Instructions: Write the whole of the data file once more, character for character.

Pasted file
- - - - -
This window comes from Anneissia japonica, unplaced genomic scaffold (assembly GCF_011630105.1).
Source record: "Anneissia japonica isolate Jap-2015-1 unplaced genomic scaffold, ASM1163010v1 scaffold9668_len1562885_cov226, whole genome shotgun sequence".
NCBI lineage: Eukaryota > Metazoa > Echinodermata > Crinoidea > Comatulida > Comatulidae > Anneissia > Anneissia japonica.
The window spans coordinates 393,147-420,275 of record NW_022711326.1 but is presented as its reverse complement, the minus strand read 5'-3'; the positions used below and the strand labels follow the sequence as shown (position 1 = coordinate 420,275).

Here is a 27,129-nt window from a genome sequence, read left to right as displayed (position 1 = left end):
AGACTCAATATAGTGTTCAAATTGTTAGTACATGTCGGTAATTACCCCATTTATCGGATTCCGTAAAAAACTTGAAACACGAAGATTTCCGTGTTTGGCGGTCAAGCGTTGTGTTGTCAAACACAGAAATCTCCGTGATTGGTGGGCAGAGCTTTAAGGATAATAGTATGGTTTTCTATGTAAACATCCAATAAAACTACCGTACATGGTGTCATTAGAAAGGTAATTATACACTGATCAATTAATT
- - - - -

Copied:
This window comes from Anneissia japonica, unplaced genomic scaffold (assembly GCF_011630105.1).
Source record: "Anneissia japonica isolate Jap-2015-1 unplaced genomic scaffold, ASM1163010v1 scaffold9668_len1562885_cov226, whole genome shotgun sequence".
NCBI lineage: Eukaryota > Metazoa > Echinodermata > Crinoidea > Comatulida > Comatulidae > Anneissia > Anneissia japonica.
The window spans coordinates 393,147-420,275 of record NW_022711326.1 but is presented as its reverse complement, the minus strand read 5'-3'; the positions used below and the strand labels follow the sequence as shown (position 1 = coordinate 420,275).

Here is a 27,129-nt window from a genome sequence, read left to right as displayed (position 1 = left end):
AGACTCAATATAGTGTTCAAATTGTTAGTACATGTCGGTAATTACCCCATTTATCGGATTCCGTAAAAAACTTGAAACACGAAGATTTCCGTGTTTGGCGGTCAAGCGTTGTGTTGTCAAACACAGAAATCTCCGTGATTGGTGGGCAGAGCTTTAAGGATAATAGTATGGTTTTCTATGTAAACATCCAATAAAACTACCGTACATGGTGTCATTAGAAAGGTAATTATACACTGATCAATTAATT